Under ordinary circumstances, your body has two primary ways of neutralizing catechol and quinone estrogens. As we mentioned above, the methylacion process immediately takes care of probably 99 percent of the catechol estrogens with an enzyme called catechol ortho-methyltransferase (COMT). Red blood cells have some of the highest levels of this enzyme, and every tissue of the body is lined with it to protect it from the formation of catechols within or from incoming catechols. If this weren’t so, the catechols such as quercetin that are found abundantly in many foods would be toxic. Methylation by COMT effectively renders the estrogens inert and targets them for elimination though bile (feces), urine or sweat.
The mythylatio pathway can become overwhelmed under certain conditions in the body, allowing some of the 2- and 4-hydoxy estrogens to slip through the cracks and survive intact. Some of the conditions that can block the methylation pathway include:
· A genetic flaw in the production of COMT
· Nutritional deficiencies that result in limited availability of methyl groups for the enzyme
· Excess production of estrogens
Scientists have shown in animals that certain chemicals, when oxidized, will more readily strip the catechol or electrons and transform it into a quinone. For example, a combination of a peroxidase enzyme (which happens to be induced by estrogens) and rancid fats or oils will activate the bad estrogens. These unstable lipids often come from the polyunsaturated oils such as corn and safflower oil.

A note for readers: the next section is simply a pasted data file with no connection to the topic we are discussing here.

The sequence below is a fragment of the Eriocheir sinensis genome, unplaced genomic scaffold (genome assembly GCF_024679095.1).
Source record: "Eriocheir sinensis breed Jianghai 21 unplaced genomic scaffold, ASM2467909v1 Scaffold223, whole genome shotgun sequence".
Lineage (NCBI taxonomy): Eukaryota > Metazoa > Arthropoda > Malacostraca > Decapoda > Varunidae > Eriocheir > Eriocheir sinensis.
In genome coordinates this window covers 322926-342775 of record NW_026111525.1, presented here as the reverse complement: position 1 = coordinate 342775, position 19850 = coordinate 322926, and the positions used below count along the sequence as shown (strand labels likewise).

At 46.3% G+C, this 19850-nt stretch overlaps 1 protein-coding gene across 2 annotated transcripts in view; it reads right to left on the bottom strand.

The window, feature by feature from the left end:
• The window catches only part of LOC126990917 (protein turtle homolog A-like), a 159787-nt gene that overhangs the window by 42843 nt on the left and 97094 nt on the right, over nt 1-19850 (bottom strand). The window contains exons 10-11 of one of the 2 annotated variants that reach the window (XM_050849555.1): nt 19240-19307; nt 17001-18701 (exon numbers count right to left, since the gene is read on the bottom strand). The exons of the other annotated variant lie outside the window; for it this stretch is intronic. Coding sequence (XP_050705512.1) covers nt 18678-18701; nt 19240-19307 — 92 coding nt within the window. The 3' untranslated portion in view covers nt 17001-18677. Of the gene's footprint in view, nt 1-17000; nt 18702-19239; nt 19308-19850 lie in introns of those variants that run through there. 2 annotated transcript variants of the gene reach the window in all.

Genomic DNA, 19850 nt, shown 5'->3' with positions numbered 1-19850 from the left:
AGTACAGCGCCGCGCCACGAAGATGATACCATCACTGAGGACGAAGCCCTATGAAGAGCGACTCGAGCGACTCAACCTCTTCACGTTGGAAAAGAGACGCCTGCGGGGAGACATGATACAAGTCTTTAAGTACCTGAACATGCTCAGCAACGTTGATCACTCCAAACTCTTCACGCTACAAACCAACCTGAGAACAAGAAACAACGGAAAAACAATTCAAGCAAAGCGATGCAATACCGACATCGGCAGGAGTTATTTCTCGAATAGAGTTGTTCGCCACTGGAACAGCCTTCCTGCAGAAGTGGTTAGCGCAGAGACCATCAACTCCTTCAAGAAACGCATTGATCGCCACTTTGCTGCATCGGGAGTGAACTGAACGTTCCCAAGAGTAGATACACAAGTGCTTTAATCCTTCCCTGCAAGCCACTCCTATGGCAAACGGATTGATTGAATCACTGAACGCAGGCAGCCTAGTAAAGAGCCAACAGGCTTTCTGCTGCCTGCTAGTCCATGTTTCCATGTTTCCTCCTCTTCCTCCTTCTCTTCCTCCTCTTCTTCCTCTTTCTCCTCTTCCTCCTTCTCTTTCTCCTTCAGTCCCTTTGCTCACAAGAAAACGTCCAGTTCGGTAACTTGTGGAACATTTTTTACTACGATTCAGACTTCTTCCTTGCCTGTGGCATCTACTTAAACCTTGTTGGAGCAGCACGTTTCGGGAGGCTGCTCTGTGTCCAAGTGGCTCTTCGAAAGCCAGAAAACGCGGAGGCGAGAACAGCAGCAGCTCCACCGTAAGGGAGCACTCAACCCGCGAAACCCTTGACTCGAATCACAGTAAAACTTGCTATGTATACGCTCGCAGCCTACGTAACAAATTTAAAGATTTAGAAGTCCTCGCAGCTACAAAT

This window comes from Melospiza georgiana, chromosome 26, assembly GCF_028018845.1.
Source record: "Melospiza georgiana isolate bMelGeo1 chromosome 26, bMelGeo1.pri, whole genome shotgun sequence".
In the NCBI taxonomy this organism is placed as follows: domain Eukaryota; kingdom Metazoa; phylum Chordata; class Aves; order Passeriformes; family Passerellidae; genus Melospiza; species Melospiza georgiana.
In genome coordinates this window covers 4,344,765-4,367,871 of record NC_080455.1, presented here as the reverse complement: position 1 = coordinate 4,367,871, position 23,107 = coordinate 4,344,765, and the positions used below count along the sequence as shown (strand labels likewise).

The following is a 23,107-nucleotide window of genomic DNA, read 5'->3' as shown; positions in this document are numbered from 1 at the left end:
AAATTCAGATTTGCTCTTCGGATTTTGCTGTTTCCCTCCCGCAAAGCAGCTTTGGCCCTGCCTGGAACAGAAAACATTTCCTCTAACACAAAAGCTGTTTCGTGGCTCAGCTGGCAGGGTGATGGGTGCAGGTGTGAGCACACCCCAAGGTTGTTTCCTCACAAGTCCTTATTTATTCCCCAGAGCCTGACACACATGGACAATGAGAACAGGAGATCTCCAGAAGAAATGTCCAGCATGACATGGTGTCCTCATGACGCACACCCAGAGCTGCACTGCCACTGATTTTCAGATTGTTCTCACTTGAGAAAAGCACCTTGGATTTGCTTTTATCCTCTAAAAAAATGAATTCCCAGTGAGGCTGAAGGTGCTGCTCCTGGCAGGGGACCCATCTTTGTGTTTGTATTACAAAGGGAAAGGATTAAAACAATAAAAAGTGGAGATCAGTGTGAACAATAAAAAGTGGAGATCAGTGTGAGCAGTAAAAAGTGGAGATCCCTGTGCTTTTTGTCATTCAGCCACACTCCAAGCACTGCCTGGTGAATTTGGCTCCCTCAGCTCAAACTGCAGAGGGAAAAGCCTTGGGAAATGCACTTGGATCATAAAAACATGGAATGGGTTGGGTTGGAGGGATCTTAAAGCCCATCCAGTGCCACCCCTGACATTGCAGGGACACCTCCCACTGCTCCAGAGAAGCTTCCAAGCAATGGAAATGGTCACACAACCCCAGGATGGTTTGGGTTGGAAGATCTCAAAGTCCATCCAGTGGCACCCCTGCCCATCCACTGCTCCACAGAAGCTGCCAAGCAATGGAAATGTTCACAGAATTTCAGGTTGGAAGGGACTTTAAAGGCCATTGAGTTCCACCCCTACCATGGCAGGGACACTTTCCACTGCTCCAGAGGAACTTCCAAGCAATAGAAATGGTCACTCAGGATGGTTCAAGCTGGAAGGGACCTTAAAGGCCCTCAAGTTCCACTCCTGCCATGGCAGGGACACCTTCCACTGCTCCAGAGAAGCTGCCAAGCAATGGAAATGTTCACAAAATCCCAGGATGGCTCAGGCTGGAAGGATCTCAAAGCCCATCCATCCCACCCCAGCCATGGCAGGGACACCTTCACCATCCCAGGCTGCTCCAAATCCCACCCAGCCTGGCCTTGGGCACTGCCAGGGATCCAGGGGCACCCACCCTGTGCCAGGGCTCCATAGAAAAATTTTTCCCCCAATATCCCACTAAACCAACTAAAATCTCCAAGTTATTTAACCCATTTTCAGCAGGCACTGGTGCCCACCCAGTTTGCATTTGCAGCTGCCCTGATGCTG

Flax seed oil is one of the most unstable and unsaturated oils we know of, which is why we are not keen on over-using it as a nutritional supplement. (It’s okay to grind the seeds and use those in moderation.) Mother Nature put these oils in our foods in small amounts for a good reason! Saturated fats such as those found in eat and coconut oil do not oxidize this way. So much for the nutritional wisdom doled out by the government and the processed foods industry for the past four decades" Page 125-126 What Your Doctor May Not Tell You About Breast Cancer, How Hormone Balance Can Help Save Your Life, John R. Lee, MD, David Zava, Virginia Hopkins. 2003, ISBN 0-446-52686-X
I researched natural antihistamines for and discovered quercetin. Recently I hastily purchased a bottle of quercetin in plastic capsule form. I try to avoid ingesting plastic whenever possible. Just for the first dose, I popped the pill, along with my Vitamin C. I noticed that my allergies very mild (and right during prime allergy time for me). I decided, though, that it may be a good idea to open the capsule and pour the contents into water, thus avoiding ingestation of plastic; this I tried today. After just a few sips, I noticed a wave of sensations over most of my face. Since I was about to go out for the evening, I didn't want to have an unexpected reaction and decided not to finish the drinking the dose. Then, something curious happened: my plugged up right ear that has been giving my problems for a couple of years now suddenly started to pop open a little. The feeling was terrific! It did not fully clear up, but you have to remember that this was not a full dose. I also noticed that I could breath easier and my asthma was non-existent.
Since I have never experienced this effect before, so quickly, and all at once, I immediately conisidered that taking the quercetin dose orally in water had a much more powerful and sudden absorbtion into my body. I was somewhat concerned about the intensity of the effect, which cause me to not finish the dose, but I am very optimistic.
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